Perris Union High School District considers bond for 2012

The Perris Union High School District teaches over 10,000 students between its eight schools, several which will be overcrowded in the next ...

The Perris Union High School District teaches over 10,000 students between its eight schools, several which will be overcrowded in the next three years.

In an effort to accommodate each and every incoming student, the district is considering placing a $150 million school bond measure on an upcoming ballot next year.

A Bond Measure Feasibility Committee, made up of parents, school officials, community members, principals, and district superintendent Johnathan Greenberg, will prioritize the needs of each school.

The bond’s funds will be earmarked for building new school facilities, campus safety upgrades, and up-to-date technology for classrooms.

During a meeting last week, school officials spoke to the bond committee about the overcrowding on their campuses and the need to upgrade the facilities and technology to help their students succeed.

“It’s tough to maintain student achievement when you’re pushing [a population of] 3,000,” said Brian Morris, principal at Paloma Valley High School. “Then it becomes a management situation.”

Brady McCarron, a substitute teacher who works for the district, said class sizes are increasing and hindering student achievement.

“Teachers are not reaching every student,” said McCarron, who often substitutes classes of up to 40 students. “We’re forgetting students because we put them in classes that are too big, and we ignore them.”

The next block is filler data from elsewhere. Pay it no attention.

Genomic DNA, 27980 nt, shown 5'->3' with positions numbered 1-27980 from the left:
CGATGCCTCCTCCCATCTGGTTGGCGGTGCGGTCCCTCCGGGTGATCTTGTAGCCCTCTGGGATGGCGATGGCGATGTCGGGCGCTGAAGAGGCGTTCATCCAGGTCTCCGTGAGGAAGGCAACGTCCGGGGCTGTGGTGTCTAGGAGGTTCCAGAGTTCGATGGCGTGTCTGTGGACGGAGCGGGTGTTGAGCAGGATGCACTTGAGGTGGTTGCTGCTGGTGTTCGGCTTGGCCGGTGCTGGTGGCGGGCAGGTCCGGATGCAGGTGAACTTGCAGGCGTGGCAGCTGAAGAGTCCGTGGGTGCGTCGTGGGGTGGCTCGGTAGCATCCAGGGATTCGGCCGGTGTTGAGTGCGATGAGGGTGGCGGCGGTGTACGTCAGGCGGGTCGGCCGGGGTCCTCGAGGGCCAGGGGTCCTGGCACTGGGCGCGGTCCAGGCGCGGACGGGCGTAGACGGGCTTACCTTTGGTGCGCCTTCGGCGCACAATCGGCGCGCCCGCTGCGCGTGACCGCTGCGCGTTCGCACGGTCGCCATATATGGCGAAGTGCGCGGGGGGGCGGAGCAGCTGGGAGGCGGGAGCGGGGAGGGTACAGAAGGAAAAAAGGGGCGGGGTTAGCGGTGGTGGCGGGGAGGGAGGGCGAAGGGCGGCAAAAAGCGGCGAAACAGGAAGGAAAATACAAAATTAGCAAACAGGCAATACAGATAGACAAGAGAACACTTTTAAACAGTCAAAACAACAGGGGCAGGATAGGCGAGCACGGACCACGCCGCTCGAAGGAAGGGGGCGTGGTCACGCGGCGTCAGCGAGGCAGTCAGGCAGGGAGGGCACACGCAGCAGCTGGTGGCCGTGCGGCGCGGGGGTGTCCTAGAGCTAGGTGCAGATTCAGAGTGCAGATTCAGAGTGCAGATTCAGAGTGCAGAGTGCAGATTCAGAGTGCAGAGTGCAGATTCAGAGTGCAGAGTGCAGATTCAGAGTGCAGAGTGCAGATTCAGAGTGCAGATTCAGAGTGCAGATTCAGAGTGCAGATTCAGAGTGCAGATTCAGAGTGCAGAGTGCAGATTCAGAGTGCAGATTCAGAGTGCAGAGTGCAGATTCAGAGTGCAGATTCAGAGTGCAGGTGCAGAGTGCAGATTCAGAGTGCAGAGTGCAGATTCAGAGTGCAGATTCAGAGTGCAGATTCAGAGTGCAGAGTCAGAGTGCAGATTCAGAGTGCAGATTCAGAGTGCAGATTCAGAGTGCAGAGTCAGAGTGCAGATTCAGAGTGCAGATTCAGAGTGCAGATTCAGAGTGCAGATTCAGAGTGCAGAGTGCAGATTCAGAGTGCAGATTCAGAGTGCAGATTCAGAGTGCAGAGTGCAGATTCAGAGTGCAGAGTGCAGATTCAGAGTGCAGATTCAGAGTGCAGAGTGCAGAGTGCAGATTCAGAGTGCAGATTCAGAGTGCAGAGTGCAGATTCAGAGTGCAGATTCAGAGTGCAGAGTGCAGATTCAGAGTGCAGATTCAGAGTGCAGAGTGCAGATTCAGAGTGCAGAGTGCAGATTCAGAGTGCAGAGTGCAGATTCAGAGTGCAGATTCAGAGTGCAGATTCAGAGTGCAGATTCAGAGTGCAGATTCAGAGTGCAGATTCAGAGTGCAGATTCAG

He continued, “If we expect our students to achieve and be productive, we should respect them and provide them with better facilities.”

A couple of proposed facilities include a two-story science, technology, engineering, and math building for Heritage High School, and a math and technology center to replace the portables at Perris High School.

“We want to make sure that we provide first class facilities for teachers,” said Greenberg. “By upgrading our facilities and buildings, we’ll attain the best and brightest teachers.”

To further prevent overcrowding, the district will also be opening two new high schools. The first site, located in Menifee, has already been paid for. The second one is located in the Lakeview/Nuevo area.

The district isn’t sure when they will place this bond, but know that they will eventually have to. With this bond, property owners would pay $30 for every $100,000 of their property’s assessed value.

Greenberg said that despite the state of the economy, this would be an ideal time to improve the district’s schools.

“We can be proactive and go after this bond and ask the community to invest in our schools,” he said. “This is actually the best time to build because labor and material costs are down.”

Another meeting will be held for the Bond Measure Feasibility Committee on Jan. 17 at 6 p.m. at Heritage High School.


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